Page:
• Grow your own vegetables – even a few plants in containers for herbs and easy-to-grow vegetables, can save you money and provide nutritious and fresh additions to your diet.
  • Invest in a bread maker.  I can buy a huge bag of baker’s flour which lasts a few weeks.  Our own sweet and savoury loaves such as fruit and nut bread, banana bread, focaccia and pizza bases are easy to make and save us heaps of money.  
  • Other things I make myself rather than buy ready-made are Greek yoghurt and salad.
  • Since my sons moved out I find I’m still cooking enough for four people.  I freeze the remainder in meal-sized portions so there’s always a meal that we can defrost and heat if we’re too tired to cook.
  • Save $5 per day by making your own coffee at home. I have a fantastic Delonghi coffee maker that grinds, and brews the coffee, and even froths the milk. The initial cost of the coffee machine is high, but it pays for itself quickly if you have 1-2 cups per day rather than going to the cafe.
  • Prepare your lunches for the week ahead.  Some ideas are:
    • A large salad you can take daily for 2 – 3 days
    • Portions of healthy snacks e.g. nuts and dried fruits
    • Healthy muffins can be made and frozen
    • Cut up carrot sticks, celery sticks with a portion of hummus or salsa
    • Vegetable soup divided into meal-sized portions.  It can be frozen until needed
    • Try my healthy burrito recipe for easy, healthy meal prep.

How to Stock Your Pantry With Healthy Food on a Budget

This is a guide for stocking your pantry.  If you have the following in your pantry you will be able to cook most recipes and avoid having to buy takeaways.  A well stocked pantry will help you to eat a healthy diet on a budget. I always have the following in my pantry:

Pantry

  • Tins of tomatoes, beans (kidney and cannelloni), corn
  • Dried lentils
  • Herbs, spices, stock powders and gravy powders
  • Olive oil, canola oil, coconut oil, sesame oil and oil spray
  • Longlife milk – almond, skim, coconut
  • Flours – baker’s, wholemeal, cornflour
  • Oats, oat bran, chia seeds, couscous
  • Nuts and dried fruit
  • Rice – long grain, arborio
  • Pasta – spaghetti, penne, Singapore, vermicelli
  • Vinegar – white, balsamic, cider, red wine
  • Salt and pepper
  • Sauces – soy, oyster, chili, tomato, barbecue, mustard
  • Pesto, salsa, tomato paste
  • Sugar – caster, raw, brown
  • Soups – tomato, mushroom
  • Curry paste and powder
  • Taco shells and burrito / tortilla wraps
  • Honey, maple syrup, Vegemite, peanut butter
  • Rice crackers
  • Wholemeal bread
  • Cereal – Weetbix, Plus
  • Tins of tuna (small and large)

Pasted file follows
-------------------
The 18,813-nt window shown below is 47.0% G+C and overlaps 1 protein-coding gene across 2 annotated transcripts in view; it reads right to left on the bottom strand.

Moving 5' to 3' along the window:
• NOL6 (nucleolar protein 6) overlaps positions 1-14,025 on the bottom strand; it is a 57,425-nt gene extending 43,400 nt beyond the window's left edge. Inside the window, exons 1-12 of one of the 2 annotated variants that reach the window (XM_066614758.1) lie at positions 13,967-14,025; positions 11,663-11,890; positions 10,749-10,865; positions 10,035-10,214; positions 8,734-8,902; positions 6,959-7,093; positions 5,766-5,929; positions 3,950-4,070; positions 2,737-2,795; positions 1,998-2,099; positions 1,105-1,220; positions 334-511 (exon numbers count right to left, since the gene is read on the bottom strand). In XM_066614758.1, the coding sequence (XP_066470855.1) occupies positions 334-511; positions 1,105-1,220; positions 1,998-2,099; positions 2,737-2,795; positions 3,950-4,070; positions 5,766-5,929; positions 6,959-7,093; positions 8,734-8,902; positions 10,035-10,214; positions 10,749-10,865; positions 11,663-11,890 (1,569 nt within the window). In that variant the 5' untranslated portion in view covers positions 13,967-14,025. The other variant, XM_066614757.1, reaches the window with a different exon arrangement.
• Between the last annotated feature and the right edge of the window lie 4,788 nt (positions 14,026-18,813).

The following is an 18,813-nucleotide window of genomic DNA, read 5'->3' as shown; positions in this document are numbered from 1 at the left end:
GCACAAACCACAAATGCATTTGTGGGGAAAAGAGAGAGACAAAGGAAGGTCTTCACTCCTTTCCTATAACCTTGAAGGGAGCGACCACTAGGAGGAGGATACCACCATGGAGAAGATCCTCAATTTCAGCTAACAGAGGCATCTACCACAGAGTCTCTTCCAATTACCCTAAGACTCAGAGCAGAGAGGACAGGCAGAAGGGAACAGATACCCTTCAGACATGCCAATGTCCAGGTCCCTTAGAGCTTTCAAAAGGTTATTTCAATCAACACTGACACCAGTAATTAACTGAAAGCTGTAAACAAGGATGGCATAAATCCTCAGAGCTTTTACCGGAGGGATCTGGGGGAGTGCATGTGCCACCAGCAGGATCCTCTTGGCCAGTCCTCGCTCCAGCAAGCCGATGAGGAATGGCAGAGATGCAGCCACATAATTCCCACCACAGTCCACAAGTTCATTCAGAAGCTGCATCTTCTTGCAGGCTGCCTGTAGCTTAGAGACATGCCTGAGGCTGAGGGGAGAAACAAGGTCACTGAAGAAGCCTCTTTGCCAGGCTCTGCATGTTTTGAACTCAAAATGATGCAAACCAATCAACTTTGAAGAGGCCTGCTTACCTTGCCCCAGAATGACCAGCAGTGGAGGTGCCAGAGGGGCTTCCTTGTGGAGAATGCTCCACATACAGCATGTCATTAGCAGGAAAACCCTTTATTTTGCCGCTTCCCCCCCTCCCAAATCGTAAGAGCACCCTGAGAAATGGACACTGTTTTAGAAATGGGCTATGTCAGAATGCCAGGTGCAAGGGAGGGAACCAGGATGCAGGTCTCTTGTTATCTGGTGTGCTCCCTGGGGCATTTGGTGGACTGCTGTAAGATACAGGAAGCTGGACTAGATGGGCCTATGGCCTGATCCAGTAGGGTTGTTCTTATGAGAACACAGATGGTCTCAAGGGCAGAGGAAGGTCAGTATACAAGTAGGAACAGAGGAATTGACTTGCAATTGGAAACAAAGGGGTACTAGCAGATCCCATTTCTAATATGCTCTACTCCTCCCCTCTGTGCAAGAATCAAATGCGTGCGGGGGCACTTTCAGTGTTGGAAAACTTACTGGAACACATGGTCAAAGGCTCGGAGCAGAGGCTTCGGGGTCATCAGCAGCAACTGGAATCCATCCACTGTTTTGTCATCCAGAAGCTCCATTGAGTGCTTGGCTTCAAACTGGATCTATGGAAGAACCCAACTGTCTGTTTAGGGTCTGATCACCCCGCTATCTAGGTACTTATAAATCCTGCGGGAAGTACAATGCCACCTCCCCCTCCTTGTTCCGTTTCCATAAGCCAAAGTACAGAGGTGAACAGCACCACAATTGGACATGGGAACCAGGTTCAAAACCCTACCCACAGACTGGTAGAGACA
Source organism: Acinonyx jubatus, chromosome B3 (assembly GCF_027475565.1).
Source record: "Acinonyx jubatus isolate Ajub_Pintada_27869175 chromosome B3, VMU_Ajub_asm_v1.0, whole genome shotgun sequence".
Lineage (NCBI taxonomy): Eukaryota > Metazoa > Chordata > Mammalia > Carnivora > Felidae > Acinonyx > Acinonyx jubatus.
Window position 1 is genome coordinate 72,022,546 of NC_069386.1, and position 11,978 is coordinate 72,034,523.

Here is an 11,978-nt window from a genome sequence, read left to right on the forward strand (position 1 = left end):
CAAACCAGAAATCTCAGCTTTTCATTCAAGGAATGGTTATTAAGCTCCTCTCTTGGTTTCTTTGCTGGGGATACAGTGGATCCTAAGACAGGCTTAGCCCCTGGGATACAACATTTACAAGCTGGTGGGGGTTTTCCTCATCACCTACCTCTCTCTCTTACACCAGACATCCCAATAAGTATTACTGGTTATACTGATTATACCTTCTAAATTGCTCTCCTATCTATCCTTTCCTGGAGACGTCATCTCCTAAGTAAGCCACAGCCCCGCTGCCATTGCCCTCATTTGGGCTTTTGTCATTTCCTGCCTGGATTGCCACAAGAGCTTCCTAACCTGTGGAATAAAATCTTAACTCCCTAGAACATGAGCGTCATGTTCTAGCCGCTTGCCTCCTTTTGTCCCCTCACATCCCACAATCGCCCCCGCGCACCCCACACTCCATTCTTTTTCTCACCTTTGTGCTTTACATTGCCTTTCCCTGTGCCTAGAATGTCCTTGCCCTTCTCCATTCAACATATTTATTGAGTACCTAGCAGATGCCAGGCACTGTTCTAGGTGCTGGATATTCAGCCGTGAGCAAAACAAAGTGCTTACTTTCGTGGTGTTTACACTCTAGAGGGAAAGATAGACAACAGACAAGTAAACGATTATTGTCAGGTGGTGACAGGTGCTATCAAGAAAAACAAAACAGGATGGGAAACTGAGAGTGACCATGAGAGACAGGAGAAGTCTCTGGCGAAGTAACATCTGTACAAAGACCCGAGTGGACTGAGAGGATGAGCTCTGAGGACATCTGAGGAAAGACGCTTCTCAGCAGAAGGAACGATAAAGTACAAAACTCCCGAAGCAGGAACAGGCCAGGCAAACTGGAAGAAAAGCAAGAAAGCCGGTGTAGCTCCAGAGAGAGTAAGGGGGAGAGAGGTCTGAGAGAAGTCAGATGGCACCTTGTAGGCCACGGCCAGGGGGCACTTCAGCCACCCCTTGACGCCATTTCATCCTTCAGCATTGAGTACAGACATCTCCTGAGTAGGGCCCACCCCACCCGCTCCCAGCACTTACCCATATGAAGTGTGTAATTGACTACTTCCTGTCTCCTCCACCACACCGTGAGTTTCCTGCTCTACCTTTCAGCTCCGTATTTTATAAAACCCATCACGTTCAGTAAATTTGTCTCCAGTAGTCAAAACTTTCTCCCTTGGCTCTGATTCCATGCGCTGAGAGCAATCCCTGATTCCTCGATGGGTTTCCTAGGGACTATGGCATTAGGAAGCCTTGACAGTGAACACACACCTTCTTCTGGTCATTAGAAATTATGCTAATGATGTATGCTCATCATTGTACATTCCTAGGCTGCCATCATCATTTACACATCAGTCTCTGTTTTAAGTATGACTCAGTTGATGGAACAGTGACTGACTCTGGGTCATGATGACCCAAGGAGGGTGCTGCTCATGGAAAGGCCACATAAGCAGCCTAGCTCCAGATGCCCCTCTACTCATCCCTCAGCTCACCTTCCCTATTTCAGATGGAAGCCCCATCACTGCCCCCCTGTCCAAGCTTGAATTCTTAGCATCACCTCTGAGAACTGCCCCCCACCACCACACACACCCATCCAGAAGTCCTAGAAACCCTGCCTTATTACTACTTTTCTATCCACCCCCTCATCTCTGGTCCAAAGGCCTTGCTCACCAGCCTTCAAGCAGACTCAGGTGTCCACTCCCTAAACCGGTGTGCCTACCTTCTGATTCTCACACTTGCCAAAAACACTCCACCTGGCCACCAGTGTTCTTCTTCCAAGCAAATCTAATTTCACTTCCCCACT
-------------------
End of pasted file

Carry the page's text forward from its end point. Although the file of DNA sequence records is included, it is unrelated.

Refrigerator

Stock your refrigerator with the following:

  • Milk (low fat)
  • Eggs
  • Cheese – feta, low fat shredded, parmeson
  • Hommus
  • Greek yoghurt
  • Fresh fruit and vegetables in season.  I always have potatoes, sweet potatoes, pumpkin, onions, carrots, apples, tomatoes
  • Mayonnaise

Freezer

Stock your freezer with the following:

  • Chicken breast, chicken thigh fillets, low fat mince, lean beef.
  • Other cuts of meat in season
  • Peas, blueberries, mixed vegetables
  • Puff pastry

Eating Healthy Food Doesn’t Have to be Expensive

Eating Healthy Food Doesn't Have to Be Expensive
Eating healthy food doesn’t have to be expensive

Does the cost of healthy food put you off buying it? It is actually a fallacy that healthy food is expensive. That is because we are bombarded with messages about super-foods. These so-called super-foods are trendy, and the price is bumped up accordingly because the demand for them is high. There are other foods that are much more readily available, and offer the same health benefits at a much lower cost.

I have compiled a list of the healthiest food you can buy. These foods are not only healthy, they are versatile, easy to prepare and cheaper than so called super-foods. These foods are usually well tolerated by most people, and are nutrient dense. That means you get more buck for your dollar. If you would like a copy of the list, plus a handy shopping list template and a guide to buying healthy food, the link is below:

Money-saving Appliances

The right kitchen appliances can help you to eat a healthy diet on a budget. Here are my recommendations for appliances that can help you save money:

Delonghi Coffee Machine

I save $5 – $10 per day by brewing my own coffee. My son and I bought this coffee maker and when he moved out he took it with him. I loved it so much I bought another one. I like that it uses coffee beans, not pods which are bad for the environment. It grinds and brews the coffee as required, and it also can froth milk for a cappuccino. There is a power-saving mode so it switches off when not in use. I use the coffee grinds on the garden so there is very little waste.

Breville Slow cooker